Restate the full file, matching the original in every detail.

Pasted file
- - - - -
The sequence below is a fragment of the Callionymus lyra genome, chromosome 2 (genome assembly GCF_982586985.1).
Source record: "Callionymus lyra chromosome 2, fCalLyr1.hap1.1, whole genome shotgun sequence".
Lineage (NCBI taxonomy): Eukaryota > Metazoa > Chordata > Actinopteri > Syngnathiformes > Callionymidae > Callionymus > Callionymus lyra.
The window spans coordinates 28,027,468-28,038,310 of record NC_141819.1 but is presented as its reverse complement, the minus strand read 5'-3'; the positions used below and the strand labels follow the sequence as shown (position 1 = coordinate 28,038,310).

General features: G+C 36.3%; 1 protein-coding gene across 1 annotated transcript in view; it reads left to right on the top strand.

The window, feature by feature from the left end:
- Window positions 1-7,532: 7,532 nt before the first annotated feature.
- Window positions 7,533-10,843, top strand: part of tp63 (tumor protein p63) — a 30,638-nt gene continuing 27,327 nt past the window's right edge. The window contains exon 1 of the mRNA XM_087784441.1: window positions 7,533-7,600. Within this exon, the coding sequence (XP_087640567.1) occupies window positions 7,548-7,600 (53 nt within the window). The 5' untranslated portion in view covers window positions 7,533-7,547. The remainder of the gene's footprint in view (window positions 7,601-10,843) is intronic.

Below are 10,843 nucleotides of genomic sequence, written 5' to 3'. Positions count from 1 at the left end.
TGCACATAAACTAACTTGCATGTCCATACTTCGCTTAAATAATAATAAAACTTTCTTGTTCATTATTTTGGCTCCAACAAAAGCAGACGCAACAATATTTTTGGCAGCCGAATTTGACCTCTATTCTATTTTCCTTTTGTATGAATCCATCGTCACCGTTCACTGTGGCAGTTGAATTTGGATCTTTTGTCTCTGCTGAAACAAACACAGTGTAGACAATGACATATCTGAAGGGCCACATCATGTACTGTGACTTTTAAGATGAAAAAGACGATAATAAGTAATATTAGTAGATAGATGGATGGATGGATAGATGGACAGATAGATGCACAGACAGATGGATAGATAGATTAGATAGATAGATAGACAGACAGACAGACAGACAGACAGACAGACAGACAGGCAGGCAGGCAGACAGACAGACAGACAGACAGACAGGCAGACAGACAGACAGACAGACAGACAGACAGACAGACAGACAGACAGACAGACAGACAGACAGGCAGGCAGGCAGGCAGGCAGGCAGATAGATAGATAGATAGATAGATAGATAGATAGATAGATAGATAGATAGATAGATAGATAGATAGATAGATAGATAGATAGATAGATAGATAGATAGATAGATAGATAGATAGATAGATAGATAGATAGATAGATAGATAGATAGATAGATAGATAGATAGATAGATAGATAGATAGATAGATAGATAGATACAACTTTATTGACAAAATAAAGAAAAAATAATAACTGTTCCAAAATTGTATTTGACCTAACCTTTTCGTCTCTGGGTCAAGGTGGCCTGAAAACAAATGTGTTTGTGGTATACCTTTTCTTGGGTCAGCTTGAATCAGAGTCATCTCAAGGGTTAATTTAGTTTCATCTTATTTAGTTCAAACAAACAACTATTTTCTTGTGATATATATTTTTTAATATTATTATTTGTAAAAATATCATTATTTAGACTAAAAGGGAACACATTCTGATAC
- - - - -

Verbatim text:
The sequence below is a fragment of the Callionymus lyra genome, chromosome 2 (genome assembly GCF_982586985.1).
Source record: "Callionymus lyra chromosome 2, fCalLyr1.hap1.1, whole genome shotgun sequence".
Lineage (NCBI taxonomy): Eukaryota > Metazoa > Chordata > Actinopteri > Syngnathiformes > Callionymidae > Callionymus > Callionymus lyra.
The window spans coordinates 28,027,468-28,038,310 of record NC_141819.1 but is presented as its reverse complement, the minus strand read 5'-3'; the positions used below and the strand labels follow the sequence as shown (position 1 = coordinate 28,038,310).

General features: G+C 36.3%; 1 protein-coding gene across 1 annotated transcript in view; it reads left to right on the top strand.

The window, feature by feature from the left end:
- Window positions 1-7,532: 7,532 nt before the first annotated feature.
- Window positions 7,533-10,843, top strand: part of tp63 (tumor protein p63) — a 30,638-nt gene continuing 27,327 nt past the window's right edge. The window contains exon 1 of the mRNA XM_087784441.1: window positions 7,533-7,600. Within this exon, the coding sequence (XP_087640567.1) occupies window positions 7,548-7,600 (53 nt within the window). The 5' untranslated portion in view covers window positions 7,533-7,547. The remainder of the gene's footprint in view (window positions 7,601-10,843) is intronic.

Below are 10,843 nucleotides of genomic sequence, written 5' to 3'. Positions count from 1 at the left end.
TGCACATAAACTAACTTGCATGTCCATACTTCGCTTAAATAATAATAAAACTTTCTTGTTCATTATTTTGGCTCCAACAAAAGCAGACGCAACAATATTTTTGGCAGCCGAATTTGACCTCTATTCTATTTTCCTTTTGTATGAATCCATCGTCACCGTTCACTGTGGCAGTTGAATTTGGATCTTTTGTCTCTGCTGAAACAAACACAGTGTAGACAATGACATATCTGAAGGGCCACATCATGTACTGTGACTTTTAAGATGAAAAAGACGATAATAAGTAATATTAGTAGATAGATGGATGGATGGATAGATGGACAGATAGATGCACAGACAGATGGATAGATAGATTAGATAGATAGATAGACAGACAGACAGACAGACAGACAGACAGACAGACAGGCAGGCAGGCAGACAGACAGACAGACAGACAGACAGGCAGACAGACAGACAGACAGACAGACAGACAGACAGACAGACAGACAGACAGACAGACAGACAGGCAGGCAGGCAGGCAGGCAGGCAGATAGATAGATAGATAGATAGATAGATAGATAGATAGATAGATAGATAGATAGATAGATAGATAGATAGATAGATAGATAGATAGATAGATAGATAGATAGATAGATAGATAGATAGATAGATAGATAGATAGATAGATAGATAGATAGATAGATAGATAGATAGATAGATAGATAGATAGATAGATAGATACAACTTTATTGACAAAATAAAGAAAAAATAATAACTGTTCCAAAATTGTATTTGACCTAACCTTTTCGTCTCTGGGTCAAGGTGGCCTGAAAACAAATGTGTTTGTGGTATACCTTTTCTTGGGTCAGCTTGAATCAGAGTCATCTCAAGGGTTAATTTAGTTTCATCTTATTTAGTTCAAACAAACAACTATTTTCTTGTGATATATATTTTTTAATATTATTATTTGTAAAAATATCATTATTTAGACTAAAAGGGAACACATTCTGATAC